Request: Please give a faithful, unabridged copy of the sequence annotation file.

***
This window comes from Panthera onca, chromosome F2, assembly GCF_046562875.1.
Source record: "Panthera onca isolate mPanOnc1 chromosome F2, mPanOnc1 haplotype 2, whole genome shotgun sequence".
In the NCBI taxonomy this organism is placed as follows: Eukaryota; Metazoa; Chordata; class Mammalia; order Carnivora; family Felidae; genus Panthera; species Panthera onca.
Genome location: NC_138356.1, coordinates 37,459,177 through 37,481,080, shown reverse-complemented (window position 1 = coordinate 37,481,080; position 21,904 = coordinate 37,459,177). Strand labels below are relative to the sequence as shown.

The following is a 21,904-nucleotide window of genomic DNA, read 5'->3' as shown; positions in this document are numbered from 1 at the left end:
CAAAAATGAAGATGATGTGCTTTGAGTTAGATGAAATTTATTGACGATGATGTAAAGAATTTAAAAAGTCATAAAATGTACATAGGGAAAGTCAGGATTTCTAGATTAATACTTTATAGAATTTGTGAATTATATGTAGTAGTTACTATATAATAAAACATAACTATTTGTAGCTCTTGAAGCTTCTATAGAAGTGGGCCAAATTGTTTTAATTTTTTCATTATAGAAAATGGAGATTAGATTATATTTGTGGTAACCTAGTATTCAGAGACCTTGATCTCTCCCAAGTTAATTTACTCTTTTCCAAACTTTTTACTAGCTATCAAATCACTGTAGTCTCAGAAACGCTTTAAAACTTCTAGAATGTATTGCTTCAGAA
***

This window comes from Panthera onca, chromosome F2, assembly GCF_046562875.1.
Source record: "Panthera onca isolate mPanOnc1 chromosome F2, mPanOnc1 haplotype 2, whole genome shotgun sequence".
In the NCBI taxonomy this organism is placed as follows: Eukaryota; Metazoa; Chordata; class Mammalia; order Carnivora; family Felidae; genus Panthera; species Panthera onca.
Genome location: NC_138356.1, coordinates 37,459,177 through 37,481,080, shown reverse-complemented (window position 1 = coordinate 37,481,080; position 21,904 = coordinate 37,459,177). Strand labels below are relative to the sequence as shown.

The following is a 21,904-nucleotide window of genomic DNA, read 5'->3' as shown; positions in this document are numbered from 1 at the left end:
CAAAAATGAAGATGATGTGCTTTGAGTTAGATGAAATTTATTGACGATGATGTAAAGAATTTAAAAAGTCATAAAATGTACATAGGGAAAGTCAGGATTTCTAGATTAATACTTTATAGAATTTGTGAATTATATGTAGTAGTTACTATATAATAAAACATAACTATTTGTAGCTCTTGAAGCTTCTATAGAAGTGGGCCAAATTGTTTTAATTTTTTCATTATAGAAAATGGAGATTAGATTATATTTGTGGTAACCTAGTATTCAGAGACCTTGATCTCTCCCAAGTTAATTTACTCTTTTCCAAACTTTTTACTAGCTATCAAATCACTGTAGTCTCAGAAACGCTTTAAAACTTCTAGAATGTATTGCTTCAGAA